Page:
I didn’t know I needed CI/CD until I met Jenkins


Manual deployment sucks, plain and simple. Humans are prone to error and make mistakes all the time, but get it right once and do it the same way consistently? That’s the attraction of a CI/CD system like Jenkins. There are plenty of great CI/CD software out there, Travis and GItlabs CI/CD come to mind. Both are great systems, and the integration of your CI/CD pipeline with your repos is pretty nice. I chose Jenkins to start with because it seemed to be the most popular and thusly had a bigger community. Before I get into why Jenkins is so great, let’s get into some gripes I had with learning how to use it.

Documentation. The documentation is great, but is confusing for different languages. The basic gist of pipelines is to just use the docker feature of Jenkins. It ensures that you’re testing environment will be the same as the one you deploy too.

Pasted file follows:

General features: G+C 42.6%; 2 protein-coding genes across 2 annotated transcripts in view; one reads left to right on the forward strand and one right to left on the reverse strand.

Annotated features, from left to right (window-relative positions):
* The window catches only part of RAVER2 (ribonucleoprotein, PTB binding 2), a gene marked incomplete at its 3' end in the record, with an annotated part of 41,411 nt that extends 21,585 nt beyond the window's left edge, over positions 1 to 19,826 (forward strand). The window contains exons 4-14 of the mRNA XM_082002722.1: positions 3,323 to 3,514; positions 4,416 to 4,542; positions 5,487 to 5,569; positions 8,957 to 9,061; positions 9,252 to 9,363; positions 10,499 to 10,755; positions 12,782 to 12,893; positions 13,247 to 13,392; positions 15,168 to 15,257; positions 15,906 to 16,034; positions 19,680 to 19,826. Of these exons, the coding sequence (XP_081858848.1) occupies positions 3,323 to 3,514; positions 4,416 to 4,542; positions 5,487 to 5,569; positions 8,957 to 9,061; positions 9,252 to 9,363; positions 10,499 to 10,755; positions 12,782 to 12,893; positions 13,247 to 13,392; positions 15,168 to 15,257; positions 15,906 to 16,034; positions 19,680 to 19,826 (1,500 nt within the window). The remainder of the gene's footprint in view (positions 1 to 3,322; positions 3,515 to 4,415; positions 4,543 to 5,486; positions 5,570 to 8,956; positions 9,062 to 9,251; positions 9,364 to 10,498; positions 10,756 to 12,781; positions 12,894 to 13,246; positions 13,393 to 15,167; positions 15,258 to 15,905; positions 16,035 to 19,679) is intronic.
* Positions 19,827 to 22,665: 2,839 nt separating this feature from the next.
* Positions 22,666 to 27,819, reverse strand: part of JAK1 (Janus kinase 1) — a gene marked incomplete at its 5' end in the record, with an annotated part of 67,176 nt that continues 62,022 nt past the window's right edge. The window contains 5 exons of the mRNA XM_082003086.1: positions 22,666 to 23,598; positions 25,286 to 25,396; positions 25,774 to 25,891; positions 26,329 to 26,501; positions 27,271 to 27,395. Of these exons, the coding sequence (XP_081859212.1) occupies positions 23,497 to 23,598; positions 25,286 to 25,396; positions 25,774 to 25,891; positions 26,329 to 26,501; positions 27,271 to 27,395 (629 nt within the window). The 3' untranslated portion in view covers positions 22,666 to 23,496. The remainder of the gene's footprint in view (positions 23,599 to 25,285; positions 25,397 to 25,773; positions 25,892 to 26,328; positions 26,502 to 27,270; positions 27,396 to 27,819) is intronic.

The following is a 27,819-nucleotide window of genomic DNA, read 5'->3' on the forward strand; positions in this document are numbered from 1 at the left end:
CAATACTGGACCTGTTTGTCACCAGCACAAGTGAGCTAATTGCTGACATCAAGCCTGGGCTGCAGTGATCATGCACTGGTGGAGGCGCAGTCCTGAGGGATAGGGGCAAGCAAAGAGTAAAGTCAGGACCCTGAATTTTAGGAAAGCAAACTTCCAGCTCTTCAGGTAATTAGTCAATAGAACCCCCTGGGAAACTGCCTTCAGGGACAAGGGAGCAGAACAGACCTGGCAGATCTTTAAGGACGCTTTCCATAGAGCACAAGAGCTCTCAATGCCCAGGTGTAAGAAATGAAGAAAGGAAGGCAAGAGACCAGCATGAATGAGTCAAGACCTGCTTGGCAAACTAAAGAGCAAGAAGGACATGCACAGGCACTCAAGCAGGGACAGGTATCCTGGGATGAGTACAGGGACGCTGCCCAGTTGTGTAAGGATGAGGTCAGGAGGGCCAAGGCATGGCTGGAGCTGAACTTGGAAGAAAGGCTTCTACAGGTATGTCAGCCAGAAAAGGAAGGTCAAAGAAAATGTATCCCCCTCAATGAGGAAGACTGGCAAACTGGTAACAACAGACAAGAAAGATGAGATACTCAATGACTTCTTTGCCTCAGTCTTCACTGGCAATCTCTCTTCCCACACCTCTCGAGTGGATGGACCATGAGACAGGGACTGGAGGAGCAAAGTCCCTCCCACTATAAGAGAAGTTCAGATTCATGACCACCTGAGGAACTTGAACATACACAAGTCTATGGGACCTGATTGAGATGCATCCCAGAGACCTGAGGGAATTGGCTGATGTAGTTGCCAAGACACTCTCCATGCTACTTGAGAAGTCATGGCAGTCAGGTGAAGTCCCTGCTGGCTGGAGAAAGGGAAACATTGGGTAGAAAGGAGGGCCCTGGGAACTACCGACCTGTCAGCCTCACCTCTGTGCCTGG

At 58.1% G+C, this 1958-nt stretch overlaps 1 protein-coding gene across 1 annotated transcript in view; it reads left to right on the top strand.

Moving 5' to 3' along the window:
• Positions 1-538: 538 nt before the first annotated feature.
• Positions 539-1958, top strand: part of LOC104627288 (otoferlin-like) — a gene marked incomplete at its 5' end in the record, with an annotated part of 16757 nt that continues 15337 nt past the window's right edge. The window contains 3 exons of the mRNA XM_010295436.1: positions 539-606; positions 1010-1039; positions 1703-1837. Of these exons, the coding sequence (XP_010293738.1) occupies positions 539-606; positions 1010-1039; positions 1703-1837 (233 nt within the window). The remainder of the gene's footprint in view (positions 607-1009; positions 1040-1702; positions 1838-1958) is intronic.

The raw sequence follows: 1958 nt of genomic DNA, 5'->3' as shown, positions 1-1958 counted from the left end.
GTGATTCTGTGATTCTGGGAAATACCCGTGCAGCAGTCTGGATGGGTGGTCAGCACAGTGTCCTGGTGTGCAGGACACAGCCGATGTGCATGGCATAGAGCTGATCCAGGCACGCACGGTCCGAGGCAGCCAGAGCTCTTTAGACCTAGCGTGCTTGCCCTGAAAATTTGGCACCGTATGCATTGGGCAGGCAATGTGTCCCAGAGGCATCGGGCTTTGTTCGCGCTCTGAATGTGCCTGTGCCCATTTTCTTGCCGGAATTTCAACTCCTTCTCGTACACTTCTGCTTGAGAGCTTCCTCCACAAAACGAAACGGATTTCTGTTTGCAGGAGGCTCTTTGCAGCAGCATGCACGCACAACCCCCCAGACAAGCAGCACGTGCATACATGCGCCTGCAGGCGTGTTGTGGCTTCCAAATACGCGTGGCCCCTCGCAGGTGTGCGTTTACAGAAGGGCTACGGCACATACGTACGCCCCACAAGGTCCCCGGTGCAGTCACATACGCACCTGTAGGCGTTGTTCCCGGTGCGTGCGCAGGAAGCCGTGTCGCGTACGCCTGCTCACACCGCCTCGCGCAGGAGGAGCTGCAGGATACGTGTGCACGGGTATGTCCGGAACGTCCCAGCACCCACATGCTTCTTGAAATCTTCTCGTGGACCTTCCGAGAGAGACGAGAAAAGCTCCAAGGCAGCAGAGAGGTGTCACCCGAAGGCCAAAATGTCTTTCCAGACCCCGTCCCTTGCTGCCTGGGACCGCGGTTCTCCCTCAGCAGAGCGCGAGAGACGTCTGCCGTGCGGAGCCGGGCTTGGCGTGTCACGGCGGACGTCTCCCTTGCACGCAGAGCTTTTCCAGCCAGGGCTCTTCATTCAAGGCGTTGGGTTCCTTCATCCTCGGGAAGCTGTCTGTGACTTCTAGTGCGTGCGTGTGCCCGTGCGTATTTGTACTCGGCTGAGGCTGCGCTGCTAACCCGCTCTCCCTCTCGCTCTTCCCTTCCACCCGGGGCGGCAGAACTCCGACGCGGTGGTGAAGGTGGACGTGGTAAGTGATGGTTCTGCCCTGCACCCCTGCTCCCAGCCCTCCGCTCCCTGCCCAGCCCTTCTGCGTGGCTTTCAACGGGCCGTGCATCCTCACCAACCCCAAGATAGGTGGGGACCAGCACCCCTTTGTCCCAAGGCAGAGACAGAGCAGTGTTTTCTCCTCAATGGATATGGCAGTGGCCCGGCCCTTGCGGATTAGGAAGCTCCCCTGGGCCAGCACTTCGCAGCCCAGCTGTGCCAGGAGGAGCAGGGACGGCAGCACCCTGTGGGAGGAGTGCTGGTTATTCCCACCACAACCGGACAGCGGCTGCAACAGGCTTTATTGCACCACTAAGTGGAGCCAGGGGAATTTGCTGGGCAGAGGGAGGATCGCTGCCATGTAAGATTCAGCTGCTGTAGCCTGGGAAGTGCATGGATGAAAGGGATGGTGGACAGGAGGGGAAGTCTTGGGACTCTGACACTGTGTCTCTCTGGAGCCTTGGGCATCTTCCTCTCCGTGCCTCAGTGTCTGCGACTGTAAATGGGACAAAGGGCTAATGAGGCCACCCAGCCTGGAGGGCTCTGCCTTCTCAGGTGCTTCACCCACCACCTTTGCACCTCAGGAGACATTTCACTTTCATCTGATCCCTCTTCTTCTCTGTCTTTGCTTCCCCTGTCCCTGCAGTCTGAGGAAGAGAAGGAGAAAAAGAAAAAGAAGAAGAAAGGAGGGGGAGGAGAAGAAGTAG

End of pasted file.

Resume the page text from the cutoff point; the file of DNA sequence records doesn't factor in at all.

Besides that, I had a lot of fun setting up several projects to build and then deploy after validation in testing. CI/CD is a productivity increase of over 9000. I certainly don’t enjoy writing tests, but knowing that my software won’t get to production with known bugs is a Godsend.

Another great feature about Jenkins is it’s built in extendability. The software has over a thousand plugins to help your pipeline fit right into your dev process. And it supports just about every type of application deployment you can think of.

So if you haven’t checked it out. Do yourself a favor and learn the pipeline syntax. Then stop deploying manually and save yourself some headache.

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